The German shipping sector concentrated in the north in Hamburg is at a historic low point, and one might as well give up looking for opportunities in the sector.
Values are being distributed, and the sector may have to fall even further"
"We are witnessing an endgame for shipping in Hamburg right now. Values are being distributed, and the sector may have to fall even further. We don't know when there'll be a new wave in shipping, but right now it's like the time after 2011 when we suddenly saw the market change quickly," CEO Torsten Teichert tells ShippingWatch
This development makes the equity fund refrain from investing in shipping right now, and in recent years the number of ships the company owns or operates has dropped from 88 in 2010 to 32 vessels last year.
Sale of major bank
That not just Lloyd Fonds' own investments, but that the very shipping sector in Hamburg is dissolving, or at least changing its shape, is evidence by numerous examples.
Teichert points to factors such as the sale of HSH Nordbank, which according to the latest reports will be picked up by either US or Chinese buyers. The bank has been one of the biggest players in the Germen shipping sector through the ages, but since the financial crisis its large shipping portfolio has weighed the bank down significantly.
Another example is Rickmers Group, which is working to restructure the traditional carrier whose roots date back almost 200 years, but these efforts to salvage the shipping group mean, for instance, that the owner family – represented by Bertram C. Rickmers – had to surrender its chairmanship of the group.
This rescue attempt has already been met with resistance from several bondholders, and there are fears that the aftermath could be ugly.
The sale of Hamburg Süd to Maersk Line is yet another sign of the changes taking place in Hamburg. Though the carrier's headquarters will remain in the city, and many employees will keep working there, the fact that the carrier is now Danish-owned also impacts Hamburg's shipping cluster.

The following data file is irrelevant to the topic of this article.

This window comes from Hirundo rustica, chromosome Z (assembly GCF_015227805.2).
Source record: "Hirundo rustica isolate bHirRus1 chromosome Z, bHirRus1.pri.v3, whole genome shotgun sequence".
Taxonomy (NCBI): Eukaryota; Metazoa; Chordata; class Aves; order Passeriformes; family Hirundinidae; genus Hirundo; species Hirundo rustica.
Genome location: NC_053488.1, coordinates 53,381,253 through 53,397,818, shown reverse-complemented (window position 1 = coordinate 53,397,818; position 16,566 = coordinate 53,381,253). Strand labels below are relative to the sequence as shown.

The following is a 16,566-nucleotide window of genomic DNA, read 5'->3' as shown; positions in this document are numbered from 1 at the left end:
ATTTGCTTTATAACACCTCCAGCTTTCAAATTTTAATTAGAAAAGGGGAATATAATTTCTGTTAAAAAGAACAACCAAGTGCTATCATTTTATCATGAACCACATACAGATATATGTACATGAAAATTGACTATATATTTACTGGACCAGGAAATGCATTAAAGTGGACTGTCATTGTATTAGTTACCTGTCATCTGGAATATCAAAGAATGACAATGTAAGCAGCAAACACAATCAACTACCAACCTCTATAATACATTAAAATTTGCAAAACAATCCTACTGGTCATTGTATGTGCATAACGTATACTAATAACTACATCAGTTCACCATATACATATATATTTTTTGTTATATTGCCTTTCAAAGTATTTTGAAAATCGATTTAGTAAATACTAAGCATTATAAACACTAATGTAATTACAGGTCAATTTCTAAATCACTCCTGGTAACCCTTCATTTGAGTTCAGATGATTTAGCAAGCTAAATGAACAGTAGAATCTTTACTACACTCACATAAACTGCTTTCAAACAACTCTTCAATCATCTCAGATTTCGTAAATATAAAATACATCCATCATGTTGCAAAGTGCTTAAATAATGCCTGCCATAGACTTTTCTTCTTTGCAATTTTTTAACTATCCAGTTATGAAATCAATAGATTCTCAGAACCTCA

German capital manager MPC Capital raised USD 100 million earlier this year, through private as well as institutional investors, earmarked for investments in company MPC Container Ships AS, which will specialize in container vessels in the 1,000 to 3,000 teu range. Teichert does not see big gains from this prospect or the amount.
"MPC Capital's initiative could be seen as the very first stages of a recovery in shipping, but I wouldn't bet on it. The ones doing something in shipping in Germany right now, I view them as opportunists who can be compared to day traders. They're taking on really high risks in severely struggling market," says Teichert.
Lloyd Fonds currently sees itself as a passive rather than active investor in the shipping sector.
Time has run out for that opportunity, and we could in fact doubt whether the shipping markets will return to their former strength"
An attempt that failed and which Lloyds Fonds has since then completely abandoned.
"Time has run out for that opportunity, and we could in fact doubt whether the shipping markets will return to their former strength. We don’t project that the market will turn around this year, and perhaps not even next year," says Teichert.
The latest results from Lloyd Fonds, which only publishes annual results, showed a net result of EUR 3.2 million. In relation to the publication of the figures, the company proposed dividend payment of EUR 0.16 per share, up from EUR 0.07 per share the year before.
English Edit: Daniel Logan Berg-Munch